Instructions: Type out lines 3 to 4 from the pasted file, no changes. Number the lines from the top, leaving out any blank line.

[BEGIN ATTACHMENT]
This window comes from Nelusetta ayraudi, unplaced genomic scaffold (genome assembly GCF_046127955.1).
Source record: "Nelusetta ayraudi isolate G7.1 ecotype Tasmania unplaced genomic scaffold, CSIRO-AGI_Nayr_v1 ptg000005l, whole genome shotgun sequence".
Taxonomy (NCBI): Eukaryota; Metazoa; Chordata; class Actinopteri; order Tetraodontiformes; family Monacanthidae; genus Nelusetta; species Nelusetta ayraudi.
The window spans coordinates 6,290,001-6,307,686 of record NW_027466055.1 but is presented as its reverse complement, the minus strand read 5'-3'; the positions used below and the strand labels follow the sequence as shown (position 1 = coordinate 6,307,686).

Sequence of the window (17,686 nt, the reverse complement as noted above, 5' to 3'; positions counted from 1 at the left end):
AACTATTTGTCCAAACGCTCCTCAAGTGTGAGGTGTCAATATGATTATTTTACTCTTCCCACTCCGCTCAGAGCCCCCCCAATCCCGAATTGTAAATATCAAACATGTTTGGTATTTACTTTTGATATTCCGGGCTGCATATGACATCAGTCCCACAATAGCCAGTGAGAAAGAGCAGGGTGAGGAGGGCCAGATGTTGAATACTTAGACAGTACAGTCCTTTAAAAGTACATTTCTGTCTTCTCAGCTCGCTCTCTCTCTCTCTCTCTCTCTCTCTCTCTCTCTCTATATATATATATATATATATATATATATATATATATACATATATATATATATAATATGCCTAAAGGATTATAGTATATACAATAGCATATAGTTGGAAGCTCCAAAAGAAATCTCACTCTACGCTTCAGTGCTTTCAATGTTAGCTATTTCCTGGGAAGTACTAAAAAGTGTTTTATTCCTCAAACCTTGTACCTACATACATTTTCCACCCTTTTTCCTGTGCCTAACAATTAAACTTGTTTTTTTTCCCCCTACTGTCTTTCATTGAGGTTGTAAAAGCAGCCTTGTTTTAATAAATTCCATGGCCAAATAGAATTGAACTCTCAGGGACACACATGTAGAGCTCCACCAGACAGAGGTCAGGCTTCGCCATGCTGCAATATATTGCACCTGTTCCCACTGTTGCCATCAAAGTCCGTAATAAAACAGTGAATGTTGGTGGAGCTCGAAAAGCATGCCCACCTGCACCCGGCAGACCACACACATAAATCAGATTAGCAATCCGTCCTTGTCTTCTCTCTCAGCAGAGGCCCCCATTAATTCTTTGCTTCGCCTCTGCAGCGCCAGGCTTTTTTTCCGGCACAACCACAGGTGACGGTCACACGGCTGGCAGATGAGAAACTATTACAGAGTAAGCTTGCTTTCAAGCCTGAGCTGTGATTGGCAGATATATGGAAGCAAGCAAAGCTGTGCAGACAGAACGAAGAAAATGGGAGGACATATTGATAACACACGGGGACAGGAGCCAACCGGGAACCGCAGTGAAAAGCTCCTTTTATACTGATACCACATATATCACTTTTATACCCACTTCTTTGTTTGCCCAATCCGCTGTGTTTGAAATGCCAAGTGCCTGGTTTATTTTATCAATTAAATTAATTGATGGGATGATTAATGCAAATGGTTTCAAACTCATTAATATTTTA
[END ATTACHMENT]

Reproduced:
Taxonomy (NCBI): Eukaryota; Metazoa; Chordata; class Actinopteri; order Tetraodontiformes; family Monacanthidae; genus Nelusetta; species Nelusetta ayraudi.
The window spans coordinates 6,290,001-6,307,686 of record NW_027466055.1 but is presented as its reverse complement, the minus strand read 5'-3'; the positions used below and the strand labels follow the sequence as shown (position 1 = coordinate 6,307,686).